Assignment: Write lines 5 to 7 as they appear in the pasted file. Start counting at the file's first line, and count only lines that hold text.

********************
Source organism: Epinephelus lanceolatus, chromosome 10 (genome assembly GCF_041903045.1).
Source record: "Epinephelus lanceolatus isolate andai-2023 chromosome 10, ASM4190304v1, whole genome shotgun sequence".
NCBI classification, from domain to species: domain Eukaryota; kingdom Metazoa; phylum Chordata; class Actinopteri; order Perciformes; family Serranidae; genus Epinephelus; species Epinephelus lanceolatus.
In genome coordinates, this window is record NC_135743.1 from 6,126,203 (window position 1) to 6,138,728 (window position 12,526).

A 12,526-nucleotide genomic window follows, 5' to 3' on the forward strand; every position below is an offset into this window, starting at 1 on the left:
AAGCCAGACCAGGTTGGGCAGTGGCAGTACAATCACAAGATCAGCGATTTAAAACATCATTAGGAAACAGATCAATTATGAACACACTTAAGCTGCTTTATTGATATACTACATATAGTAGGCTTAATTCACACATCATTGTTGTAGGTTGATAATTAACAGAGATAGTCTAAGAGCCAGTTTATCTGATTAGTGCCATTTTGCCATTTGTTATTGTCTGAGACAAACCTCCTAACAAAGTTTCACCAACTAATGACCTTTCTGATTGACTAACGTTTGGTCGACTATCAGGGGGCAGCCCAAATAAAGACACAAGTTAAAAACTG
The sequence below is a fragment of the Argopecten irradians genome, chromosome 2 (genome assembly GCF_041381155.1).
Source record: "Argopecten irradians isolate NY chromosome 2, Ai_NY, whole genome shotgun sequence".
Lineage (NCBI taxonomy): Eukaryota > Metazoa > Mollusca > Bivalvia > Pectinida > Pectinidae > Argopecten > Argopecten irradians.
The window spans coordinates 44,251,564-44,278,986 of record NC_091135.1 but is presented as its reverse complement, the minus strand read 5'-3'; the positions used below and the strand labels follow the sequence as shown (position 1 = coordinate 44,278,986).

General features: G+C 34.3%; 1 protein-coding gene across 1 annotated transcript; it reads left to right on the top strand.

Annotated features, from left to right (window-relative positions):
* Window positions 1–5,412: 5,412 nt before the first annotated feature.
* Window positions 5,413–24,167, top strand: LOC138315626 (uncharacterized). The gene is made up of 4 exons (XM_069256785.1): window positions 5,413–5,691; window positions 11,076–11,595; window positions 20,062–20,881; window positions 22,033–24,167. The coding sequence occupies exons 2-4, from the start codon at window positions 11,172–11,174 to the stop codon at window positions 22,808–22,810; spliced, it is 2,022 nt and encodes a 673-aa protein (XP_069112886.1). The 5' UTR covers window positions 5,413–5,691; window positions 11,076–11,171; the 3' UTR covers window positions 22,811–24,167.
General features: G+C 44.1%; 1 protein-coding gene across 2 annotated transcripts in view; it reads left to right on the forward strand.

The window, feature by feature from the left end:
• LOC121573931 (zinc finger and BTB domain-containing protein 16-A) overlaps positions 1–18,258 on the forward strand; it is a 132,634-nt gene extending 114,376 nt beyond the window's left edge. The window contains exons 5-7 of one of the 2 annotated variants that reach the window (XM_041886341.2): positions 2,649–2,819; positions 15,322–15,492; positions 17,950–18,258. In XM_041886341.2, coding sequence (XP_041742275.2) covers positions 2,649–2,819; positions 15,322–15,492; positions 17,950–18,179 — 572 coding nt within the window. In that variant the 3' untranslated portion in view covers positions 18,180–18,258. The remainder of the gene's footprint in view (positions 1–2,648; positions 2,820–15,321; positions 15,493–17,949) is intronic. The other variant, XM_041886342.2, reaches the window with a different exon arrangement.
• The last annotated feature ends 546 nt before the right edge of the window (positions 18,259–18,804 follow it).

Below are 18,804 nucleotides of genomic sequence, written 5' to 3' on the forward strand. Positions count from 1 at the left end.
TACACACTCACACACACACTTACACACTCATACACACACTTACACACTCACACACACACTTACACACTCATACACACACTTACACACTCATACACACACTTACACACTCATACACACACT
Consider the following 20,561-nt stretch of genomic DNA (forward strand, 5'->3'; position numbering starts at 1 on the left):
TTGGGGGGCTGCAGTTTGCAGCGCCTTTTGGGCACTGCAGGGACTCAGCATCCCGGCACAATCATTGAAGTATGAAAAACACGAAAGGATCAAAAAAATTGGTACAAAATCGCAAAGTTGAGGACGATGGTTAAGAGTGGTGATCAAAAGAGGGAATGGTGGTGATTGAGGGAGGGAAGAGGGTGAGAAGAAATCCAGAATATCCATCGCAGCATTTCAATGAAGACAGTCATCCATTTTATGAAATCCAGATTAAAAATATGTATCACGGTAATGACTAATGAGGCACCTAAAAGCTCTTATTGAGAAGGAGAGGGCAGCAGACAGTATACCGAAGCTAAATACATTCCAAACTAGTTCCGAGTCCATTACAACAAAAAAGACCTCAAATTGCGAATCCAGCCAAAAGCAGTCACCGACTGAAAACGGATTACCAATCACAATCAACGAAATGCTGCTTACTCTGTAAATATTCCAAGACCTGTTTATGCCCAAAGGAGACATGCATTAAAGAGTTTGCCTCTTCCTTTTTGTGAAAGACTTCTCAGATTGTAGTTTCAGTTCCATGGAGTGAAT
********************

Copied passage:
A 12,526-nucleotide genomic window follows, 5' to 3' on the forward strand; every position below is an offset into this window, starting at 1 on the left:
AAGCCAGACCAGGTTGGGCAGTGGCAGTACAATCACAAGATCAGCGATTTAAAACATCATTAGGAAACAGATCAATTATGAACACACTTAAGCTGCTTTATTGATATACTACATATAGTAGGCTTAATTCACACATCATTGTTGTAGGTTGATAATTAACAGAGATAGTCTAAGAGCCAGTTTATCTGATTAGTGCCATTTTGCCATTTGTTATTGTCTGAGACAAACCTCCTAACAAAGTTTCACCAACTAATGACCTTTCTGATTGACTAACGTTTGGTCGACTATCAGGGGGCAGCCCAAATAAAGACACAAGTTAAAAACTG
The sequence below is a fragment of the Argopecten irradians genome, chromosome 2 (genome assembly GCF_041381155.1).